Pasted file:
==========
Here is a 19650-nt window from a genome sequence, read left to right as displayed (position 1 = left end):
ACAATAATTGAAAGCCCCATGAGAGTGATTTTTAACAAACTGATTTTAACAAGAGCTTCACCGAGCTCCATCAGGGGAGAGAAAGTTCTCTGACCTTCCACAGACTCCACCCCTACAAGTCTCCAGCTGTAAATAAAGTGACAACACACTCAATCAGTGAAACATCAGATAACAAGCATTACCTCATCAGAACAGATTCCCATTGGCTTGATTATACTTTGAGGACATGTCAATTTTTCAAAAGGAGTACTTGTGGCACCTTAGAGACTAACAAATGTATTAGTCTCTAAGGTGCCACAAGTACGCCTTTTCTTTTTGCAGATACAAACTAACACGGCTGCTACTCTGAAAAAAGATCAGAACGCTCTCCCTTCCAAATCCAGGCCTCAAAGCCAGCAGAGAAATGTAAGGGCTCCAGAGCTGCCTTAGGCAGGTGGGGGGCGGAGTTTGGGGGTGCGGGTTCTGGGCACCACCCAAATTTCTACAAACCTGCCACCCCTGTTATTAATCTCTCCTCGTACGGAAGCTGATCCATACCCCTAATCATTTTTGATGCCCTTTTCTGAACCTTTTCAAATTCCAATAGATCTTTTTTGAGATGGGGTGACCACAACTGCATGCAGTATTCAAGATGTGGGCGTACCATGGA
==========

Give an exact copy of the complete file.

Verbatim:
Here is a 19650-nt window from a genome sequence, read left to right as displayed (position 1 = left end):
ACAATAATTGAAAGCCCCATGAGAGTGATTTTTAACAAACTGATTTTAACAAGAGCTTCACCGAGCTCCATCAGGGGAGAGAAAGTTCTCTGACCTTCCACAGACTCCACCCCTACAAGTCTCCAGCTGTAAATAAAGTGACAACACACTCAATCAGTGAAACATCAGATAACAAGCATTACCTCATCAGAACAGATTCCCATTGGCTTGATTATACTTTGAGGACATGTCAATTTTTCAAAAGGAGTACTTGTGGCACCTTAGAGACTAACAAATGTATTAGTCTCTAAGGTGCCACAAGTACGCCTTTTCTTTTTGCAGATACAAACTAACACGGCTGCTACTCTGAAAAAAGATCAGAACGCTCTCCCTTCCAAATCCAGGCCTCAAAGCCAGCAGAGAAATGTAAGGGCTCCAGAGCTGCCTTAGGCAGGTGGGGGGCGGAGTTTGGGGGTGCGGGTTCTGGGCACCACCCAAATTTCTACAAACCTGCCACCCCTGTTATTAATCTCTCCTCGTACGGAAGCTGATCCATACCCCTAATCATTTTTGATGCCCTTTTCTGAACCTTTTCAAATTCCAATAGATCTTTTTTGAGATGGGGTGACCACAACTGCATGCAGTATTCAAGATGTGGGCGTACCATGGA